Unlike those cases, in which drivers were cautious prior to the accidents, Fitzsimmons took no precautions despite the fact that she noted slippery surfaces at home, saw the drizzle, and received a warning from her daughter. She maintained her speed until she lost control of the vehicle. Fitzsimmons failed to show any evidence of excuse or justification for her conduct. See Marshall, 480 N.W.2d at 361 (evidence of excuse or justification presents question of negligence for jury).

In denying JNOV, the trial court failed to apply the reasonable person negligence standard to Fitzsimmons' conduct. See Klingbeil, 356 Minn. at 366, 98 N.W.2d at 139 (trier of fact asks whether person used care that ordinarily prudent person would use in same situation). Under the road and weather conditions present in this case, a reasonable driver would have reduced her speed. The evidence of Fitzsimmons' causal negligence in the loss of control of her vehicle is so overwhelming that reasonable minds could not differ. See Blue Water Corp., 336 N.W.2d at 281 (JNOV proper when reasonable minds could reach only one conclusion against verdict).

Pouliot is entitled to JNOV. We reverse and remand for entry of judgment for Pouliot.

Reversed and remanded.

KALITOWSKI, Judge (dissenting).

I respectfully dissent. The jury found, by special verdict, that Fitzsimmons was not negligent.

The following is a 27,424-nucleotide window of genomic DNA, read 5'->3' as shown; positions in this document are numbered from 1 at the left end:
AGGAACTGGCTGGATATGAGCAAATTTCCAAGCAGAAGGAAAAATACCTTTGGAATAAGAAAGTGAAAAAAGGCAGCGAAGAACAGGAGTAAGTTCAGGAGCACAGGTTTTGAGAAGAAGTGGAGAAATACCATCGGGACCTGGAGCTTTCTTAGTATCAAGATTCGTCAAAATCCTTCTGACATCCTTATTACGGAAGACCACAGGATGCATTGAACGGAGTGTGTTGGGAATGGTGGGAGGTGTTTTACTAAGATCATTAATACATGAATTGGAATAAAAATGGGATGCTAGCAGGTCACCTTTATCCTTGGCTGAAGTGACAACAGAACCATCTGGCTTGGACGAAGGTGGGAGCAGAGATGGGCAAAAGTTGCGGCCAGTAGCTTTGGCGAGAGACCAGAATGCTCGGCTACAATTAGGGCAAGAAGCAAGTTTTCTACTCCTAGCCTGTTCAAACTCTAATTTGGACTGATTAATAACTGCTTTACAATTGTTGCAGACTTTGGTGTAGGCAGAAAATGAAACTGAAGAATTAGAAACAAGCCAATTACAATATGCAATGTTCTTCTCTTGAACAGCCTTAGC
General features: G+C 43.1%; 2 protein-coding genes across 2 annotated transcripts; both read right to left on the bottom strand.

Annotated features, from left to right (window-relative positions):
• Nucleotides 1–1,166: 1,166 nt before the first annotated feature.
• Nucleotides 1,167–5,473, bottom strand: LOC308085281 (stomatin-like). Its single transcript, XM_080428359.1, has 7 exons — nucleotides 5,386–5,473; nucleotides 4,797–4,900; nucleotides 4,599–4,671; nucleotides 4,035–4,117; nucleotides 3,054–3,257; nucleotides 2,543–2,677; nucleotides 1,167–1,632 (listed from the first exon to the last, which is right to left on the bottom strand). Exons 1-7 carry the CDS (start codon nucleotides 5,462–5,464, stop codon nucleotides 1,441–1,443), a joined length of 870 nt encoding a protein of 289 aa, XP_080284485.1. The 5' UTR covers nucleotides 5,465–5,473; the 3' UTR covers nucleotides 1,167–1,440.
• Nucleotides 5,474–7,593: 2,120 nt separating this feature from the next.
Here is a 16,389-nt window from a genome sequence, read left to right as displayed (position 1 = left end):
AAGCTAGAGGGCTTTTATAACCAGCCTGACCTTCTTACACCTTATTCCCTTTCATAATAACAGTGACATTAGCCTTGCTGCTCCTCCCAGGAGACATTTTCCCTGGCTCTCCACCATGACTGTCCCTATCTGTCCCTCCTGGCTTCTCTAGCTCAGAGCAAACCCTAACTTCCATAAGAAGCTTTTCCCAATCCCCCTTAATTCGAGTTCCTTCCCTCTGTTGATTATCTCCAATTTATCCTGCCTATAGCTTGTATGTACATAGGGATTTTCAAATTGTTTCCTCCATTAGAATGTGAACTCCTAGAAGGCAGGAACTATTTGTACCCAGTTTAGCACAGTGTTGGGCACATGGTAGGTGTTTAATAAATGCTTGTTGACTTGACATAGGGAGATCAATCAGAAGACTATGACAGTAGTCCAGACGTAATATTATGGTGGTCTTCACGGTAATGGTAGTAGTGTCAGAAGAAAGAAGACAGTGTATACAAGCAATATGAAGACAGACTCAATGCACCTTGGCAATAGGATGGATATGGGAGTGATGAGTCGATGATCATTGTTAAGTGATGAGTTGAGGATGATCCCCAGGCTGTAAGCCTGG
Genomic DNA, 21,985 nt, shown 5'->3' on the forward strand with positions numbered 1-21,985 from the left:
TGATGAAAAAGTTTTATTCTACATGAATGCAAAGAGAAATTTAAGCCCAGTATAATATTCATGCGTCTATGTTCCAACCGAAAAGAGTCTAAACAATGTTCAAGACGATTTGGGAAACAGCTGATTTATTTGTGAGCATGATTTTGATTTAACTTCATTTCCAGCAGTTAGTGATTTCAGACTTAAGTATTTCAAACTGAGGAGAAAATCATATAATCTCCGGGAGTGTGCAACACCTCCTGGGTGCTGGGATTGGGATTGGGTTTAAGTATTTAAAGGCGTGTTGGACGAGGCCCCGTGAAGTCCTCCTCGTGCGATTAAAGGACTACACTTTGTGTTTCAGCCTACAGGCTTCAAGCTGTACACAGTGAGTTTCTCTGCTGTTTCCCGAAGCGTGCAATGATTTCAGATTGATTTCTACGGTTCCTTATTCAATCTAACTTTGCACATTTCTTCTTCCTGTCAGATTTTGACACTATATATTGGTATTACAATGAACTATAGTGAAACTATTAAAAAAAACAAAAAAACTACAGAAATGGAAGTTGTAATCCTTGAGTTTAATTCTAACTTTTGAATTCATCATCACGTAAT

Where any icy condition of a highway causes a car to skid or slide, while it is incumbent upon the driver to exercise care commensurate with the situation, it remains for the jury to determine whether he has done so.

Gran v. Dasovic, 275 Minn. 415, 419, 147 N.W.2d 576, 579 (1966) (citations omitted).

A court's decision not to overturn a jury's special verdict finding of no negligence will be reversed on appeal only if there is no evidence reasonably tending to sustain the verdict or if it is manifestly and palpably against the weight of the evidence. Stumne v. Village Sports & Gas, 309 Minn. 551, 552, 243 N.W.2d 329, 330 (1976). Here, in denying Pouliot's motion for JNOV, the trial court stated:

Apparently, the jury believed that changing weather conditions caused icy roads which the jury believed to be an excuse or justification for [Fitzsimmons'] driving conduct. Given the evidence presented, a reasonable jury could have believed that Sharon Fitzsimmons acted as a reasonable person would have under the circumstances and that the accident happened without anyone being negligent.

It is not this court's function to reweigh the evidence. Because the trial court did not err in denying Pouliot's motion for JNOV, I would affirm.

[ ]1 We view the trial court's failure to issue a ruling on the motion for a directed verdict as an implicit denial of the motion. We will focus our review on the denial of JNOV.

[ ]2 Although Nicosia involved a directed verdict and the present case involves denial of JNOV, the distinction is immaterial because, when the court considers the sufficiency of the evidence to create a fact question, we impose the same standard of review on a directed verdict as on a JNOV. Mertes v. Estate of King, 501 N.W.2d 660, 665 (Minn. App. 1993).